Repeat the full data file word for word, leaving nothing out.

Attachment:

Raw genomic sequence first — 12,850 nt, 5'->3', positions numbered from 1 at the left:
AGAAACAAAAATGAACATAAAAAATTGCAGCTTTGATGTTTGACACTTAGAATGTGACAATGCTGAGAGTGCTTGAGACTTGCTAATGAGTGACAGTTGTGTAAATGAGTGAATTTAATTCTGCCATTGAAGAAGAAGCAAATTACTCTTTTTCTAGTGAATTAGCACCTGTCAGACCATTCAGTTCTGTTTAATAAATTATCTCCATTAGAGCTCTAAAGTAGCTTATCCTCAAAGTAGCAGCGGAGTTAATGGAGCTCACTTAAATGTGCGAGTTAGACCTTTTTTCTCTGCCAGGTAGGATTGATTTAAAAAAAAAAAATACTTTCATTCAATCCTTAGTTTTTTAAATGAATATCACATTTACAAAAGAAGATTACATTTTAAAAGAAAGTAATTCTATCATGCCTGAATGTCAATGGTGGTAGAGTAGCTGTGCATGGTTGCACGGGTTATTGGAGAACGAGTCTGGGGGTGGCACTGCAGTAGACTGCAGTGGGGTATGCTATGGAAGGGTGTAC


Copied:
Raw genomic sequence first — 12,850 nt, 5'->3', positions numbered from 1 at the left:
AGAAACAAAAATGAACATAAAAAATTGCAGCTTTGATGTTTGACACTTAGAATGTGACAATGCTGAGAGTGCTTGAGACTTGCTAATGAGTGACAGTTGTGTAAATGAGTGAATTTAATTCTGCCATTGAAGAAGAAGCAAATTACTCTTTTTCTAGTGAATTAGCACCTGTCAGACCATTCAGTTCTGTTTAATAAATTATCTCCATTAGAGCTCTAAAGTAGCTTATCCTCAAAGTAGCAGCGGAGTTAATGGAGCTCACTTAAATGTGCGAGTTAGACCTTTTTTCTCTGCCAGGTAGGATTGATTTAAAAAAAAAAAATACTTTCATTCAATCCTTAGTTTTTTAAATGAATATCACATTTACAAAAGAAGATTACATTTTAAAAGAAAGTAATTCTATCATGCCTGAATGTCAATGGTGGTAGAGTAGCTGTGCATGGTTGCACGGGTTATTGGAGAACGAGTCTGGGGGTGGCACTGCAGTAGACTGCAGTGGGGTATGCTATGGAAGGGTGTAC